The coincident-current, magnetic core memory of a standard PDP-1 holds 4096 words of 18 bits each. The memory capacity may be readily expanded, in increments of 4096 words, to a maximum of 65536 words. The read-rewrite time of the memory is five microseconds, the basic computer rate. Driving currents are automatically adjusted to compensate for temperature variations between 50 and 110 degrees Fahrenheit. The core memory storage may be supplemented by up to 24 magnetic tape transports.
PDP-1 is designed to operate a variety of buffered input-output devices. Standard equipment consists of a perforated tape reader with a read speed of 400 lines per second, an alphanumeric typewriter for online operation in both input and output, and a perforated tape punch (alphanumeric or binary) with a speed of 63 lines per second. A variety of optional equipment is available, including the following:
- Precision CRT Display Type 30
- Ultra-Precision CRT Display Type 31
- Symbol Generator Type 33
- Light Pen Type 32
- Oscilloscope Display Type 34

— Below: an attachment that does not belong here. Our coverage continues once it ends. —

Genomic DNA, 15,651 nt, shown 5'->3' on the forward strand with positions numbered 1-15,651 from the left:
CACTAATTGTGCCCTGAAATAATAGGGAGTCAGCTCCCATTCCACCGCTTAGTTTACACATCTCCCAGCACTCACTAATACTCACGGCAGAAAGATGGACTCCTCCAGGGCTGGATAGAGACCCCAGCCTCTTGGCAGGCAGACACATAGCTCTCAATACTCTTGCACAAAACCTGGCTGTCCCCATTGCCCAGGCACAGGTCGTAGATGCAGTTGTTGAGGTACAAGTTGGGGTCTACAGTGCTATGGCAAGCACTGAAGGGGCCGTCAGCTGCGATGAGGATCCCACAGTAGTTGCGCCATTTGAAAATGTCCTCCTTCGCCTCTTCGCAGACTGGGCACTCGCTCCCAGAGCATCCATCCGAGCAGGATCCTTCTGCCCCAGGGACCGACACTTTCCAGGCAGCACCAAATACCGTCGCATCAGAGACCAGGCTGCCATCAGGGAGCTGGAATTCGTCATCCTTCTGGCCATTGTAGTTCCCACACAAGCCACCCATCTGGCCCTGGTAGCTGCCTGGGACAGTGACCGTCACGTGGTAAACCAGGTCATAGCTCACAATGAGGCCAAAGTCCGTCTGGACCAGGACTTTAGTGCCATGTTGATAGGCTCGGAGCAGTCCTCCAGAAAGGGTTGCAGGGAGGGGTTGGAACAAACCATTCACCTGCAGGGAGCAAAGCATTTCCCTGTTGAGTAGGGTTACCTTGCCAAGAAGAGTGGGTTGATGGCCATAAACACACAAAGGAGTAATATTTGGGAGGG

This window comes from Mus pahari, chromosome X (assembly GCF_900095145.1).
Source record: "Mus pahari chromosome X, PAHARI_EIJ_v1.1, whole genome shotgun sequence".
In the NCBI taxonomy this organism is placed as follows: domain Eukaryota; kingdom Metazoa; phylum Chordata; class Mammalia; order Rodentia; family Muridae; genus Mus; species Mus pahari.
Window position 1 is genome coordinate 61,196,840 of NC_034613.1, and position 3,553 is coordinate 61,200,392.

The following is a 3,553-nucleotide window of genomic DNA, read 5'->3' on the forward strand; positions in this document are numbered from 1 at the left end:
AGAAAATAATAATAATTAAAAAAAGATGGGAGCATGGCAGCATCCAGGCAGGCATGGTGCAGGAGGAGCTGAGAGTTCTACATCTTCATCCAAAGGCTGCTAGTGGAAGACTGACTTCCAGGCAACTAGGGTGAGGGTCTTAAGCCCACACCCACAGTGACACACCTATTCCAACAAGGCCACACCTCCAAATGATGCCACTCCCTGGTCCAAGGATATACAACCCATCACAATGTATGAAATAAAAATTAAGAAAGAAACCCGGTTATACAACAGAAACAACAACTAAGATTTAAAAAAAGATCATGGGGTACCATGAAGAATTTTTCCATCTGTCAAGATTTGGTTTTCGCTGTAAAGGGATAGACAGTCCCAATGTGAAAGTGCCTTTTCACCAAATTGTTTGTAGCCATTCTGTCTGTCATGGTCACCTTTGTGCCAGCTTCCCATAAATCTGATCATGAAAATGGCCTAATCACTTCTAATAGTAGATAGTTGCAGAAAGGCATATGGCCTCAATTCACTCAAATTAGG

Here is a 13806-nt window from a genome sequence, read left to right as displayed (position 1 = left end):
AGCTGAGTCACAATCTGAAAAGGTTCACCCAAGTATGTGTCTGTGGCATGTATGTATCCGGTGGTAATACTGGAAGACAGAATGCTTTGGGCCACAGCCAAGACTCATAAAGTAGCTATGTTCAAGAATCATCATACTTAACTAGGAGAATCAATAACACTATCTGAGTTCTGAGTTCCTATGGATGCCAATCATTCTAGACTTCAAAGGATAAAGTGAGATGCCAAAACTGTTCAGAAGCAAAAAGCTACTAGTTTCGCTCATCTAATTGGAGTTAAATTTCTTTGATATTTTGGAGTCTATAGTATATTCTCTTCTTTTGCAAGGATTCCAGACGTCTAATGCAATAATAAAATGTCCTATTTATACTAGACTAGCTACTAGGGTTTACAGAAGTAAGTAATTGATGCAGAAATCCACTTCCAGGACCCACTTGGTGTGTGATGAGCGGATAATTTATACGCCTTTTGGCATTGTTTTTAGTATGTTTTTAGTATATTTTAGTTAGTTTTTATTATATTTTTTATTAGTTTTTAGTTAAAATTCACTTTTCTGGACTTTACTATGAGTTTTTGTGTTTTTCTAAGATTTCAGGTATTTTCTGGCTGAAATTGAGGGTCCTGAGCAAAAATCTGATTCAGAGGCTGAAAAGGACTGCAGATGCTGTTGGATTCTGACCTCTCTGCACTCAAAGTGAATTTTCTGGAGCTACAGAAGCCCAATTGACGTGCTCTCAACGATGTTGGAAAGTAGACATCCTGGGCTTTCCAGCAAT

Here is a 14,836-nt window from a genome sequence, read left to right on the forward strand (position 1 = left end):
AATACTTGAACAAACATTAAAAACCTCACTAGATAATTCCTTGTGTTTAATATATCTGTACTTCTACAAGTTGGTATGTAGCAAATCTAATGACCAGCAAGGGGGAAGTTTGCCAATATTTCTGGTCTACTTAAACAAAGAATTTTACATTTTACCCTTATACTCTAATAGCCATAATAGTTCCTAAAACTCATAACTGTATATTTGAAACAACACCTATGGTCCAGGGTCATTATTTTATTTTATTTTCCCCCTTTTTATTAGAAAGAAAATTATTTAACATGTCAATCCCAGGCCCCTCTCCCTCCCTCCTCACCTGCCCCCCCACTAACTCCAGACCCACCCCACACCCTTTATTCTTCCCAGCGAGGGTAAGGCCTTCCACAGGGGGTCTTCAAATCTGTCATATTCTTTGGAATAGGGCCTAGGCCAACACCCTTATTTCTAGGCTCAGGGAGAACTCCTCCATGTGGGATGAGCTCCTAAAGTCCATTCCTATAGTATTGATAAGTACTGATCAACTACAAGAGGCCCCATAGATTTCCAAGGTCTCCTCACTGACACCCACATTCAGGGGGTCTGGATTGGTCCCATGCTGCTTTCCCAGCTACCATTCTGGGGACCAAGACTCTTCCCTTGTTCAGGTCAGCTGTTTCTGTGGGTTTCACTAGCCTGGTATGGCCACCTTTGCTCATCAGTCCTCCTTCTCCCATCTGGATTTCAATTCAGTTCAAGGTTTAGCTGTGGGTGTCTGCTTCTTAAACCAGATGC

- Card Punch Control Type 40-1
- Card Reader and Control Type 421
- Magnetic Tape Transport Type 50
- Programmed Magnetic Tape Control Type 51
- Automatic Magnetic Tape Control Type 52
- Automatic Magnetic Tape Control Type 510
- Parallel Drum Type 23
- Automatic Line Printer and Control Type 64
- 18-bit Real Time Clock
- 18-bit Output Relay Buffer Type 140
- Multiplexed A-D Converter Type 138/139
All in-out operations are performed through the In-Out Register or through the high-speed input-output channels.
The software included diagnostics routines, an assembler, a debugger, an editor, conversion routines for punching tapes, etc.
Despite its importance for the philosophy of computer design and its significant impact, the PDP-1 seems to be a commercial failure for DEC and was produced in relatively small quantities (53 machines, last built in 1969). The initial cost of a fully equipped system was $120000 ($85000 for minimal models), at a time when other computers sold for well over 1 million dollars.
Ben Gurley headed computer engineering in DEC until he left in 1962 to serve as vice president of Information International Inc., a consulting firm that created PDP-1 applications. His death in November 1963 at the hands of a deranged former colleague from DEC was a tragic loss to computer engineering (Gurley was murdered by a single rifle shot as he sat down to dinner with his wife and children at their home in Concord, Mass. The bullet entered the window and pierced his temple; he fell to the floor and died there in minutes, at the feet of his 5 children.)